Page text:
first two issues. Issue three I loosened up. Issues three and four, I'm really
KETNER: It's the same with the
art. I cringe when I look at the art of issue 0. I drew it in a short amount of
time. It's always that saying, "What's the best comic you've ever drawn? The
one I'm working on now. What's the worst comic you've ever drawn? The one I
just did." There's a lot of that going on in my head while drawing this
and looking back. Most of it I'm very happy with. There are certain things I've
done visually, I'll probably never do again. Every page you draw, you should be
getting better. Otherwise, it's stagnant. It's a huge learning experience. When
I finally started loosening up, I started bringing out pages faster. A lot of
it is due to the fact I was much more confident. When you know something is going
to work, you can do the same amount of work much quicker. For future releases,
it's going a lot smoother. The confidence feels good when you know the final
product is something you can be proud of before it comes out.
FANG: What are you working on
KETNER: Right now we're working
on future WITCH DOCTOR releases. There's not really any side projects that I'm
doing in-between. I haven't taken on any other comics work. I'm just dedicated
in getting as much WITCH DOCTOR out there as I can. It can be grueling sometimes,
when you know what the final product is going to be. It takes a long time to
get there. That's pretty much my day job. There's nothing much going on in my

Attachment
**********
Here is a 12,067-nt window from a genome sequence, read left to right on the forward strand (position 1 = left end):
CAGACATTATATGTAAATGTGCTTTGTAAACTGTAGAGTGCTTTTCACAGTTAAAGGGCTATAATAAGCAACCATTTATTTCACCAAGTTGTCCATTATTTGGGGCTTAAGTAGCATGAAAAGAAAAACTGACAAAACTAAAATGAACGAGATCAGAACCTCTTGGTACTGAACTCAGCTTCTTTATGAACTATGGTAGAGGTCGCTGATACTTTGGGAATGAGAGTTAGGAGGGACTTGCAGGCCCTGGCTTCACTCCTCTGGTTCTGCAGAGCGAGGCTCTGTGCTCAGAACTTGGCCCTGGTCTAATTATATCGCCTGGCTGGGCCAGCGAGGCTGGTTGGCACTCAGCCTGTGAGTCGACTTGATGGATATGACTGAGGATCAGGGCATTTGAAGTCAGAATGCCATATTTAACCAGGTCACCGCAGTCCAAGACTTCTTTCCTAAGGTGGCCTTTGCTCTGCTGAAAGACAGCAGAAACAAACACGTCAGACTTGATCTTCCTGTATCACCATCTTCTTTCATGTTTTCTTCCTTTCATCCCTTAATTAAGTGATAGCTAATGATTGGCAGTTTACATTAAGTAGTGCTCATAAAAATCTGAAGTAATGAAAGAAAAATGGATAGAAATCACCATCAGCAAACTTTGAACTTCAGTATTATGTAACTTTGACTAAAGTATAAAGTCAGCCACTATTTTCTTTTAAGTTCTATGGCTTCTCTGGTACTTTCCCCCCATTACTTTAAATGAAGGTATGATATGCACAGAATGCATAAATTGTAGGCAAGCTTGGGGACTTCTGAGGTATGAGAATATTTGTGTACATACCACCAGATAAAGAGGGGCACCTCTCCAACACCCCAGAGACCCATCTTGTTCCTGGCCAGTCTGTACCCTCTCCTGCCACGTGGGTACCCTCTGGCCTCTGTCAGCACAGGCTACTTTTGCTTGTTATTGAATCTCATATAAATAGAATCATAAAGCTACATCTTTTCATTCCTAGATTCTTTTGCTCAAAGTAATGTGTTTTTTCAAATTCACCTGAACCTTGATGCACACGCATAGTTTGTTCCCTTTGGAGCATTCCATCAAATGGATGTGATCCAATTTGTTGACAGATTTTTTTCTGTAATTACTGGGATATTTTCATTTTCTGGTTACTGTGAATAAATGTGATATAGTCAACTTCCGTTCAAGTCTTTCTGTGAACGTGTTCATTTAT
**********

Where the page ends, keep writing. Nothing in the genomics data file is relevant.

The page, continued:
SEIFERT: WITCH DOCTOR is still my
main focus. I am at the moment developing something else, other projects I'm
trying to develop. That's the trade-off in comics. Writing takes so much less
time, less physical labor than drawing. In the time it takes Lukas to draw a
single WITCH DOCTOR, in theory I should be to able to produce 4 to 5 scripts.
They don't all have to be WITCH DOCTOR. I have a lot more freedom to develop
other things. Financially, I have to do that. Writers get paid less in comics.
The art takes so much longer. Artists can't do anything else. They have to be
paid a living wage just to be able to produce the material. I'm still doing
WITCH DOCTOR on the side. I've still got a day job. I'm a security guard. I
dropped one day a week to focus on comics. I may have to take that day back
because I can't afford things. I'm not at that point in my career yet where I
can pay all my bills on comics. That's the end goal for this, to quit my day
job and make a living doing comics. For me, I've made about half as much doing
WITCH DOCTOR, as I have from my security guard job. That's still pretty good
for independent comics. There are a lot of independent comic writers who don't
get paid. My focus is getting more WITCH DOCTOR scripts ready for Lukas, and in
my free time, developing some other projects, and getting them off the ground.
FANG: Tell me about WITCH DOCTOR:
SEIFERT: It's not a Christmas
special even though it comes out in December. A lot of people make that
assumption. It's a jumping-on point, an introduction to these characters, and
also sets up the miniseries for early 2012. If you haven't read this, if you
haven't read the first miniseries, it's not 100% required. It introduces
characters that will come into play more in the second miniseries.
The concept begins with a guy
waking up in a bathtub full with ice. He has surgical incisions near his
kidney. It looks like the kidney theft/urban legend. In the hospital, he gets a
sonogram in his torso. He has another kidney near the incisions. The twist is,
who's kidney is it? Doctor Morrow comes in and is there for a second opinion.
FANG: Where can an audience find
info or more about your work?
SEIFERT: We've got a Twitter,
Facebook, and website.
KETNER: My blog.